Microsoft debated between using ASICs and FPGA to power their search engines. While FPGA aren't as fast as ASICs, they have the added advantage of being reprogrammable. As the algorithms surrounding Bing change, Microsoft can reprogram their FPGA to mimic these changes.
In the end, Microsoft compromised and implemented several design requirements.
First, the FPGA can only be installed in servers that are used outside of Bing search processing.
Second, the server couldn't increase hardware failure rates or require network modifications.
Finally, the cost of the FPGA was to be less than 30 percent of the cost of a server and couldn't draw more than 10 percent of the overall power.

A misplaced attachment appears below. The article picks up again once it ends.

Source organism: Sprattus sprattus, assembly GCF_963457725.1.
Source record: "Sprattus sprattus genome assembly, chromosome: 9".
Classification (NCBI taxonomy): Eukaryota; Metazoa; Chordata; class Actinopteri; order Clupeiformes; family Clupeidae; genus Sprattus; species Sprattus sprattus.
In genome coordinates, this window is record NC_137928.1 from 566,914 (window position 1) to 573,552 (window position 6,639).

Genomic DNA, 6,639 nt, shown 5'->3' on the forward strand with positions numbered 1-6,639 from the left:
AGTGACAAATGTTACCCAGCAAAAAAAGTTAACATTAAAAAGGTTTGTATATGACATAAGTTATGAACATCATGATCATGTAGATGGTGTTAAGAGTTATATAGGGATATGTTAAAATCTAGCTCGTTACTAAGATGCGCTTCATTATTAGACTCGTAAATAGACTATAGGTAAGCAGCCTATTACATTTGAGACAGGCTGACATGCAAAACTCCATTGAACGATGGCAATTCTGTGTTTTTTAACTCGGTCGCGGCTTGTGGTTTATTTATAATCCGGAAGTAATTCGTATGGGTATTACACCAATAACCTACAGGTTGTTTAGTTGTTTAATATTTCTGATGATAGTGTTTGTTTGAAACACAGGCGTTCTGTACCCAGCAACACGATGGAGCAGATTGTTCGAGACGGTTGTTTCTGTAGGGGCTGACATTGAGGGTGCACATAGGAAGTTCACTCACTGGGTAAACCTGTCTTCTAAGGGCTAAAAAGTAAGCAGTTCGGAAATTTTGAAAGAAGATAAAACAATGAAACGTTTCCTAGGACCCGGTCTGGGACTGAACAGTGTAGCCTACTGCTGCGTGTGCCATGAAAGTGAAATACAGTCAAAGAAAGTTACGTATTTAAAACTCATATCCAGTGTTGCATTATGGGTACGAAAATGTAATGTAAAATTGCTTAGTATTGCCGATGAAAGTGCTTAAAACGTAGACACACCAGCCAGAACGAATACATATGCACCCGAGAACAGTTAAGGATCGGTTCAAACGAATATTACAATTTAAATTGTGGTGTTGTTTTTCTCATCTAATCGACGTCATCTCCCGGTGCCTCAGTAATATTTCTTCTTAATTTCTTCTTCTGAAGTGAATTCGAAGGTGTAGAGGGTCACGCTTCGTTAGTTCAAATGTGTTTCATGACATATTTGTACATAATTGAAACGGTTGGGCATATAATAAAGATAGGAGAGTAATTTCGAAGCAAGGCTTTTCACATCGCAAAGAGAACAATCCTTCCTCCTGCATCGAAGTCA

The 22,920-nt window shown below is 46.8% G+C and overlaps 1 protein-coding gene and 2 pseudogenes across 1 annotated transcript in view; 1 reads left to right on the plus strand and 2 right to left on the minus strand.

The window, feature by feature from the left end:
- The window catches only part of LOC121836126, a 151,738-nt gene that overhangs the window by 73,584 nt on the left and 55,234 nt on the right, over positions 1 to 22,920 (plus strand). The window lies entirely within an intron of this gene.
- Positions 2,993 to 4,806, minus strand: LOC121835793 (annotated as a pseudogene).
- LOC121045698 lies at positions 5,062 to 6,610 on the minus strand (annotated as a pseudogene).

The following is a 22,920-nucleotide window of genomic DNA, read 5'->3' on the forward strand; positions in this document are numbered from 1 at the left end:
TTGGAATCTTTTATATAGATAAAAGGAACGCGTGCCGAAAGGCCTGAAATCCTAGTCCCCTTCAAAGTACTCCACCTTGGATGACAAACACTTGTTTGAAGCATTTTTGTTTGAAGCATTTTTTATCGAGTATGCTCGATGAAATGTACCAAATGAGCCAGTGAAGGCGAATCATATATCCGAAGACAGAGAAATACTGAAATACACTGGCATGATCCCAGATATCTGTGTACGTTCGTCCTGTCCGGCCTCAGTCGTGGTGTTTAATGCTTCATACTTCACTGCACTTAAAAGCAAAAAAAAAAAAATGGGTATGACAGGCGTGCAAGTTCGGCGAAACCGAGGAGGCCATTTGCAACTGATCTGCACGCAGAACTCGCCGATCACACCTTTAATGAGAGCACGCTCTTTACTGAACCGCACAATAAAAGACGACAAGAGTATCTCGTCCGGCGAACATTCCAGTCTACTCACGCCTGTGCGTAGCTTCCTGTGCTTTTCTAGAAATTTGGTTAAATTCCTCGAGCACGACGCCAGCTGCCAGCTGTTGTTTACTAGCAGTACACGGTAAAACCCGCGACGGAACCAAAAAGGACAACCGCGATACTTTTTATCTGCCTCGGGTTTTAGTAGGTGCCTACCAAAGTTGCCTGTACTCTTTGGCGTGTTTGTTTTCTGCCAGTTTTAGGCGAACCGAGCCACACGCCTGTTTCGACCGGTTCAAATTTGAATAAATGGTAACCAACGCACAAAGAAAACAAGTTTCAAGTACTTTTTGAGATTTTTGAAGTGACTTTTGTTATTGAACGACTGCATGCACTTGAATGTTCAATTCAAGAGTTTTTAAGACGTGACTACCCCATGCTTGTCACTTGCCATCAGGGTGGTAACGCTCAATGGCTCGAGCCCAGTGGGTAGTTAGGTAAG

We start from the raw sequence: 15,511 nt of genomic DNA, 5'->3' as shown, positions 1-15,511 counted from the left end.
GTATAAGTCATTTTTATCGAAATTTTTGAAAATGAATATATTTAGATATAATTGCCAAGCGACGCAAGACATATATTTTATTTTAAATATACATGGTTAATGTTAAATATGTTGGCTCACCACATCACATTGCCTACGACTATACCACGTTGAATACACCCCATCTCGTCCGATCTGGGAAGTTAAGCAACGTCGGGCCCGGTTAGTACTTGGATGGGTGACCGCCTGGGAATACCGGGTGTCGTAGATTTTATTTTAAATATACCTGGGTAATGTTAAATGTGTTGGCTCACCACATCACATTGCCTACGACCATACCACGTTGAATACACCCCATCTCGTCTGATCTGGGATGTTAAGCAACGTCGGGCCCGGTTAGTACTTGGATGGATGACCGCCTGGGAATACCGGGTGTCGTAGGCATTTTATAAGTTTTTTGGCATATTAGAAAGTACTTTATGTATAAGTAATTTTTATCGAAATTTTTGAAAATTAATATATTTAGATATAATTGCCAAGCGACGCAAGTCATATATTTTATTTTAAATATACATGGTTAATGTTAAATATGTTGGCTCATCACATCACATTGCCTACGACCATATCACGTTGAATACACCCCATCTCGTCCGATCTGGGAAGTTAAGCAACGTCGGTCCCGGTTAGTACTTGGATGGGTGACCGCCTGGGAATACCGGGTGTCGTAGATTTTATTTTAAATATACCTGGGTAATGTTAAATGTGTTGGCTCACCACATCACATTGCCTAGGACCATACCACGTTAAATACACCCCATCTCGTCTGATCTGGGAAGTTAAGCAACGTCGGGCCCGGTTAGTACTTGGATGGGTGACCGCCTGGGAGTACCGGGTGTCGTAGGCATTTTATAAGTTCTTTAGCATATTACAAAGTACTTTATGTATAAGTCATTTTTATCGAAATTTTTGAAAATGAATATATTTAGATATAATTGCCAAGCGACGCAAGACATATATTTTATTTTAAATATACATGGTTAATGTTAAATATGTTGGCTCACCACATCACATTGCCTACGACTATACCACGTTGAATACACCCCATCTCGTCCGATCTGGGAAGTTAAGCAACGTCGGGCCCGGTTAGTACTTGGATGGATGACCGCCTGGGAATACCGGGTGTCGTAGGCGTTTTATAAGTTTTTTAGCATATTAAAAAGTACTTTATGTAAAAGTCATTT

The project led to the Microsoft Open Compute Server which uses a Altera Stratix V FPGA.
More than 69 percent of all internet searches are conducted through Google. To get customers to use Bing over Google, Microsoft must offer an incentive of some sort. Right now, they have their Bing Rewards program in place. Users earn points for every search they conduct, and these points can be redeemed to enter raffles or to claim $5 gift cards. Additionally, the combination of Altera FPGA and Intel Xeon CPUs allow users to enjoy a much faster and more accurate search experience.
Project Capapult took three years to complete. During that time, Microsoft experimented with several FPGA, including Xilinx Virtex 6. Ultimately, the Altera Stratix V were selected.
EarthTron is a distributor of both Altera FPGA and Xilinx FPGA. If you're in the market to buy FPGA, consider searching through our list of available parts.
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